Monastery del Cuervo

Monastery del Cuervo

The barefoot Carmelite monks, who chose the most beautiful countryside they could find for the prefect tranquil retreat between the cork trees and oak trees, built this impressive monastery in 1717.

The result was this splendid building in the clearing of the forest, in a square with two diagonally facing structures added on. On one side there is a square hall, which is the porch or entrance, and on the other is an unusual two-storey cloister.

Although the building is now in ruins it is not difficult to imagine how it must have been when the monks lived here. It is large with 2100 square meters of floor space. See the individual quarters, the crypt, dining room, kitchens. The church is the most spectacular shaped in a Latin cross with a domed roof. Climb the spiral staircase up to the higher level for good views of the domed roof.

A doctor who visited his sick brother in the monastery in 1763 discovered special medicinal properties in the spring. Advertisements have been found in Cadiz offering the water for sale.

The monastery was occupied by French troops in 1810, the monks fleeing to the caves in the hills before returning several year later. There is no burial stone in the crypt dated between April 1810 and 1815. Then due to the liberal orders in the 1820's the monks began to leave. It was already abandoned when the royal Decree of March 1836 ordered the extinction of religious orders. Except that a Presbyterian order continues to treat patients with the waters for another thirty years.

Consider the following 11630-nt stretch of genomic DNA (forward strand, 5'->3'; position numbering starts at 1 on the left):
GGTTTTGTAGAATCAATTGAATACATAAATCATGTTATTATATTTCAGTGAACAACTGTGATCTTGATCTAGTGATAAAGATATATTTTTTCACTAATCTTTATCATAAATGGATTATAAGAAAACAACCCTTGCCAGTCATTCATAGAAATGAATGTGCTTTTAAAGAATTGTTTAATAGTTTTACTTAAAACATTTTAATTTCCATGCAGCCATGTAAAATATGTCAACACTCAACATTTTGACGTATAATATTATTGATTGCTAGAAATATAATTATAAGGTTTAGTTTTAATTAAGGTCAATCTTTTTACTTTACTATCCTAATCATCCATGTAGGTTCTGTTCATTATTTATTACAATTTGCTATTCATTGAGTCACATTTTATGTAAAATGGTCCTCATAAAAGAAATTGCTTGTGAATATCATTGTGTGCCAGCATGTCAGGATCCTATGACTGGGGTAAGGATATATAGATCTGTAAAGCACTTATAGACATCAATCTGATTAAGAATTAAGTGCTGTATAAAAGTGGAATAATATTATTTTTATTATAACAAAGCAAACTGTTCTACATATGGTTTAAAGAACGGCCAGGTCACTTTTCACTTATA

On November 29, 1982, of the General Directorate of Fine Arts, Archives and Libraries, in Madrid declared the ruined monastery  to be a historical-artistic monument which was published in the BOE (State gazette) on January 13, 1983.

In the 2000s a new owner permitted visits to the Monastery by small groups by arrangement with Benalup town hall.  The Monastery is actually located within the municipality of Medinia Sodonia.  

In 2006, reformation works began on the Monastery building and the group visits was halted. The main rectangular structure has been reformed and reroofed and external terraces constructed. The protruding structure of the chapel in the centre of the open courtyard has been untouched.  

In February 2013 Junta de Andalucía registered the Monastery in the General Catalog of Andalucian Historical Heritage  (Catálogo General del Patrimonio Histórico Andaluz).   One of the obligations of this registration is that the site must be able to be visited, by law, at least four days a month by the general public. 

In practice this visiting rights has never been implemented, and since 2006 it has not been possible to visit the site.